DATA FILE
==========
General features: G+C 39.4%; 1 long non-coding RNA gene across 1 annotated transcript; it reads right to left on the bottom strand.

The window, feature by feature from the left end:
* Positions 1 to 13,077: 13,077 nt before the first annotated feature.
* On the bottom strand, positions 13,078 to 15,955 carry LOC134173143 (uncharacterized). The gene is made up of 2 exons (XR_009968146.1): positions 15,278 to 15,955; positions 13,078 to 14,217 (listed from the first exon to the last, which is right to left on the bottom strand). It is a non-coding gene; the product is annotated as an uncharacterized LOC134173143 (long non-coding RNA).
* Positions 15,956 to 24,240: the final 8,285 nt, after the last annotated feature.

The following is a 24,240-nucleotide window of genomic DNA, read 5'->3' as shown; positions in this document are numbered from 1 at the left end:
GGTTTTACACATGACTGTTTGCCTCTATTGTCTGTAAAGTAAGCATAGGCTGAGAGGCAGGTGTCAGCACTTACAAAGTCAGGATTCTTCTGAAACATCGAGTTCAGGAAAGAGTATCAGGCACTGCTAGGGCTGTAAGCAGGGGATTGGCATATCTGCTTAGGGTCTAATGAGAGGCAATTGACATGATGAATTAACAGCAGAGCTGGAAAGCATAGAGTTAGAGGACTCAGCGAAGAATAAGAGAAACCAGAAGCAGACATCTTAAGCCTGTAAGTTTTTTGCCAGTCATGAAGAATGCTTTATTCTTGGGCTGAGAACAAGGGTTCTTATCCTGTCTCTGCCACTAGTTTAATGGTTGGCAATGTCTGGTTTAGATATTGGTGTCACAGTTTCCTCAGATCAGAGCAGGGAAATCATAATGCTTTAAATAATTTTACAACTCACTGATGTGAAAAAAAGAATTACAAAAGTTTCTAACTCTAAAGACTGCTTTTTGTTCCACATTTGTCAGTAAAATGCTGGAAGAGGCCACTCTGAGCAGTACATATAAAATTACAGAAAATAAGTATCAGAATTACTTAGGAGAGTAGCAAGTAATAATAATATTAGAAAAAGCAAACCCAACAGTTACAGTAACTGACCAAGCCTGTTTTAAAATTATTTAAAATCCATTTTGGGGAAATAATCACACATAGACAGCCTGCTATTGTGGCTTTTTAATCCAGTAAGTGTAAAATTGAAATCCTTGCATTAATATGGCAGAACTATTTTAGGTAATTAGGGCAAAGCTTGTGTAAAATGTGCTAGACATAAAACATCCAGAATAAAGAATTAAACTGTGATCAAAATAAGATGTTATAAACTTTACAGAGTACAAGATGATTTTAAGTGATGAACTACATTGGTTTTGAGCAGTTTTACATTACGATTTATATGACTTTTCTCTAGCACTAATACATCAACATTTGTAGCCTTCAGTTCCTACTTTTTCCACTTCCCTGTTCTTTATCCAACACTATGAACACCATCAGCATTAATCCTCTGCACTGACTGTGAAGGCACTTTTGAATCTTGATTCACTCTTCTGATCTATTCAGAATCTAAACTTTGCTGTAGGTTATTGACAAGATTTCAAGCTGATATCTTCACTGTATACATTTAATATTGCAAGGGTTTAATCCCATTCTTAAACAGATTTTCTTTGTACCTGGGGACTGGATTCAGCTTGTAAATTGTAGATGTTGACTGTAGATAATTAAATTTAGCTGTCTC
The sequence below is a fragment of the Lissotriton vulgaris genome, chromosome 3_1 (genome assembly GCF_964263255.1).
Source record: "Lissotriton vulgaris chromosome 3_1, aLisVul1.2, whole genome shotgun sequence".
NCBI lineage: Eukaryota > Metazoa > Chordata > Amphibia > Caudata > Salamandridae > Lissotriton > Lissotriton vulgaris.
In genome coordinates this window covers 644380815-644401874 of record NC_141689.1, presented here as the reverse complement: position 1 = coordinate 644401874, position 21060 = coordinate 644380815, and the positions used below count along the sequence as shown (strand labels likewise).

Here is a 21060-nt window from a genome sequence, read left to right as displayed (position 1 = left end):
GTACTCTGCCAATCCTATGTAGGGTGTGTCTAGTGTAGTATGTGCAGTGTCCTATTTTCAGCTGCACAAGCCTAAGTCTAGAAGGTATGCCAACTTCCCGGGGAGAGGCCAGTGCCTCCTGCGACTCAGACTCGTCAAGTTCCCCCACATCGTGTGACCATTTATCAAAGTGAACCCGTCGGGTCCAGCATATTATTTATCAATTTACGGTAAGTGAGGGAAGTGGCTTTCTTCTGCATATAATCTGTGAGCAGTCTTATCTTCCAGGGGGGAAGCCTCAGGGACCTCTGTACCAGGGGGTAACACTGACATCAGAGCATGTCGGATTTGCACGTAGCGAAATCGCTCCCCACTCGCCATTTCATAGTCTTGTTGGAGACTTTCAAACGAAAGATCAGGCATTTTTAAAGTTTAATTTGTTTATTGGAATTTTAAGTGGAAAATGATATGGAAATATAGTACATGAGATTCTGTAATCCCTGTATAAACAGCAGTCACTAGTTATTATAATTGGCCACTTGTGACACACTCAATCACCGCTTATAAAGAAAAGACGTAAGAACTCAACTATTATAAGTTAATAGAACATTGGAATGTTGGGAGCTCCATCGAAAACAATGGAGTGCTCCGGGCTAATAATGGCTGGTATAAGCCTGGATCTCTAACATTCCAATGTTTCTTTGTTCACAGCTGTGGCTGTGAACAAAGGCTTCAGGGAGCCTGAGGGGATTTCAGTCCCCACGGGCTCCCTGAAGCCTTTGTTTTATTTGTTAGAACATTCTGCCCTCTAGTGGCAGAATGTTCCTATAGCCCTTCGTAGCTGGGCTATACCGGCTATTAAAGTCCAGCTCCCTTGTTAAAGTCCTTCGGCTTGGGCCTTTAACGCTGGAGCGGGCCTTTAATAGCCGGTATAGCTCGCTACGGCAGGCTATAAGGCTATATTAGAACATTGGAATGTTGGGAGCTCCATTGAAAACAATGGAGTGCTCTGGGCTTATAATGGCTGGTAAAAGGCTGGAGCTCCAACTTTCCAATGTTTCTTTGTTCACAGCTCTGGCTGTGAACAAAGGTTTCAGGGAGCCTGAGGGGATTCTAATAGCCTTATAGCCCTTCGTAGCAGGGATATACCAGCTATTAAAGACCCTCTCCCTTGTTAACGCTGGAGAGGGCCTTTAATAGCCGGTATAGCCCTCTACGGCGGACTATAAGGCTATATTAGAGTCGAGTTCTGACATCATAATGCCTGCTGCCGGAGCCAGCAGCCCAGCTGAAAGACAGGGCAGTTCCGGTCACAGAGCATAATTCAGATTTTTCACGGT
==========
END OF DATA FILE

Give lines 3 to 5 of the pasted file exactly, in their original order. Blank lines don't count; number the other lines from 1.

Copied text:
* Positions 1 to 13,077: 13,077 nt before the first annotated feature.
* On the bottom strand, positions 13,078 to 15,955 carry LOC134173143 (uncharacterized). The gene is made up of 2 exons (XR_009968146.1): positions 15,278 to 15,955; positions 13,078 to 14,217 (listed from the first exon to the last, which is right to left on the bottom strand). It is a non-coding gene; the product is annotated as an uncharacterized LOC134173143 (long non-coding RNA).
* Positions 15,956 to 24,240: the final 8,285 nt, after the last annotated feature.